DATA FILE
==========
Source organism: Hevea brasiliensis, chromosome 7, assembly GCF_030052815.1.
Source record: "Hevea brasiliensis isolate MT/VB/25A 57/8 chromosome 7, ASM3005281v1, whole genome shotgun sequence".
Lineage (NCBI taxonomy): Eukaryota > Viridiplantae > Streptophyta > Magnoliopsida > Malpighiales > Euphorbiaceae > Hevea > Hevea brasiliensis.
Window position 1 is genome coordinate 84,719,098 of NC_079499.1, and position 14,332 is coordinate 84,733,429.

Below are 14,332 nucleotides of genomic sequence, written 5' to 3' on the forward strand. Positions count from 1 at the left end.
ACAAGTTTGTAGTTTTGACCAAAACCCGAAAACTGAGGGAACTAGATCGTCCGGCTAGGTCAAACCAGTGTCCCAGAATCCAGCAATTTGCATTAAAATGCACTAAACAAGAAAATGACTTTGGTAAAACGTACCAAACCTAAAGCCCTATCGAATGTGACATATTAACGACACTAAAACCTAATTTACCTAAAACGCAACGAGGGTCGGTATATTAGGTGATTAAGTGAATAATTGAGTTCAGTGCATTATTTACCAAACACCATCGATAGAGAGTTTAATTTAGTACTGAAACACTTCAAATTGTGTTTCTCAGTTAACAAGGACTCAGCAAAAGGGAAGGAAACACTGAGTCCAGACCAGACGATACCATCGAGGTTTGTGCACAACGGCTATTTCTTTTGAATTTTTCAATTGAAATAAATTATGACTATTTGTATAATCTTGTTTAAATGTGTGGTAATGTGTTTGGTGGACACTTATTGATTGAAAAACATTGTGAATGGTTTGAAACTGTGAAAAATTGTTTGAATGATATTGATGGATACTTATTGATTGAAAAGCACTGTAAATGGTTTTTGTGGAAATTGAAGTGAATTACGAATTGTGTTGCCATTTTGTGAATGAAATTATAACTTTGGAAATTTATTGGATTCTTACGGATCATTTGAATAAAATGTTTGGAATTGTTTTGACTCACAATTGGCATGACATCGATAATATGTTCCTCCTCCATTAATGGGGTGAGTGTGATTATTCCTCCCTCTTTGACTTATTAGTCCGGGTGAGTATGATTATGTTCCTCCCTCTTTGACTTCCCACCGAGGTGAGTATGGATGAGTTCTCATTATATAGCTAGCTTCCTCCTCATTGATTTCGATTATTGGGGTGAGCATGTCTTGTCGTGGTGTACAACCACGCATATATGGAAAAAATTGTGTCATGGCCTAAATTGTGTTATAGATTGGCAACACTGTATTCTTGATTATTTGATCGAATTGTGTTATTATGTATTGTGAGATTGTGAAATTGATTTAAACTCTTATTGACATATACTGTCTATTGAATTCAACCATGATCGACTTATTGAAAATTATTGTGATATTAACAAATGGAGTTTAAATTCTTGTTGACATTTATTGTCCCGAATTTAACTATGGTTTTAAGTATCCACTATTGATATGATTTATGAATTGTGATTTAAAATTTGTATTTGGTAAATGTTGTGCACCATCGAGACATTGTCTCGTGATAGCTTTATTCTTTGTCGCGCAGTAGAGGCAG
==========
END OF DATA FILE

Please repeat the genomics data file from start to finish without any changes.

Source organism: Hevea brasiliensis, chromosome 7, assembly GCF_030052815.1.
Source record: "Hevea brasiliensis isolate MT/VB/25A 57/8 chromosome 7, ASM3005281v1, whole genome shotgun sequence".
Lineage (NCBI taxonomy): Eukaryota > Viridiplantae > Streptophyta > Magnoliopsida > Malpighiales > Euphorbiaceae > Hevea > Hevea brasiliensis.
Window position 1 is genome coordinate 84,719,098 of NC_079499.1, and position 14,332 is coordinate 84,733,429.

Below are 14,332 nucleotides of genomic sequence, written 5' to 3' on the forward strand. Positions count from 1 at the left end.
ACAAGTTTGTAGTTTTGACCAAAACCCGAAAACTGAGGGAACTAGATCGTCCGGCTAGGTCAAACCAGTGTCCCAGAATCCAGCAATTTGCATTAAAATGCACTAAACAAGAAAATGACTTTGGTAAAACGTACCAAACCTAAAGCCCTATCGAATGTGACATATTAACGACACTAAAACCTAATTTACCTAAAACGCAACGAGGGTCGGTATATTAGGTGATTAAGTGAATAATTGAGTTCAGTGCATTATTTACCAAACACCATCGATAGAGAGTTTAATTTAGTACTGAAACACTTCAAATTGTGTTTCTCAGTTAACAAGGACTCAGCAAAAGGGAAGGAAACACTGAGTCCAGACCAGACGATACCATCGAGGTTTGTGCACAACGGCTATTTCTTTTGAATTTTTCAATTGAAATAAATTATGACTATTTGTATAATCTTGTTTAAATGTGTGGTAATGTGTTTGGTGGACACTTATTGATTGAAAAACATTGTGAATGGTTTGAAACTGTGAAAAATTGTTTGAATGATATTGATGGATACTTATTGATTGAAAAGCACTGTAAATGGTTTTTGTGGAAATTGAAGTGAATTACGAATTGTGTTGCCATTTTGTGAATGAAATTATAACTTTGGAAATTTATTGGATTCTTACGGATCATTTGAATAAAATGTTTGGAATTGTTTTGACTCACAATTGGCATGACATCGATAATATGTTCCTCCTCCATTAATGGGGTGAGTGTGATTATTCCTCCCTCTTTGACTTATTAGTCCGGGTGAGTATGATTATGTTCCTCCCTCTTTGACTTCCCACCGAGGTGAGTATGGATGAGTTCTCATTATATAGCTAGCTTCCTCCTCATTGATTTCGATTATTGGGGTGAGCATGTCTTGTCGTGGTGTACAACCACGCATATATGGAAAAAATTGTGTCATGGCCTAAATTGTGTTATAGATTGGCAACACTGTATTCTTGATTATTTGATCGAATTGTGTTATTATGTATTGTGAGATTGTGAAATTGATTTAAACTCTTATTGACATATACTGTCTATTGAATTCAACCATGATCGACTTATTGAAAATTATTGTGATATTAACAAATGGAGTTTAAATTCTTGTTGACATTTATTGTCCCGAATTTAACTATGGTTTTAAGTATCCACTATTGATATGATTTATGAATTGTGATTTAAAATTTGTATTTGGTAAATGTTGTGCACCATCGAGACATTGTCTCGTGATAGCTTTATTCTTTGTCGCGCAGTAGAGGCAG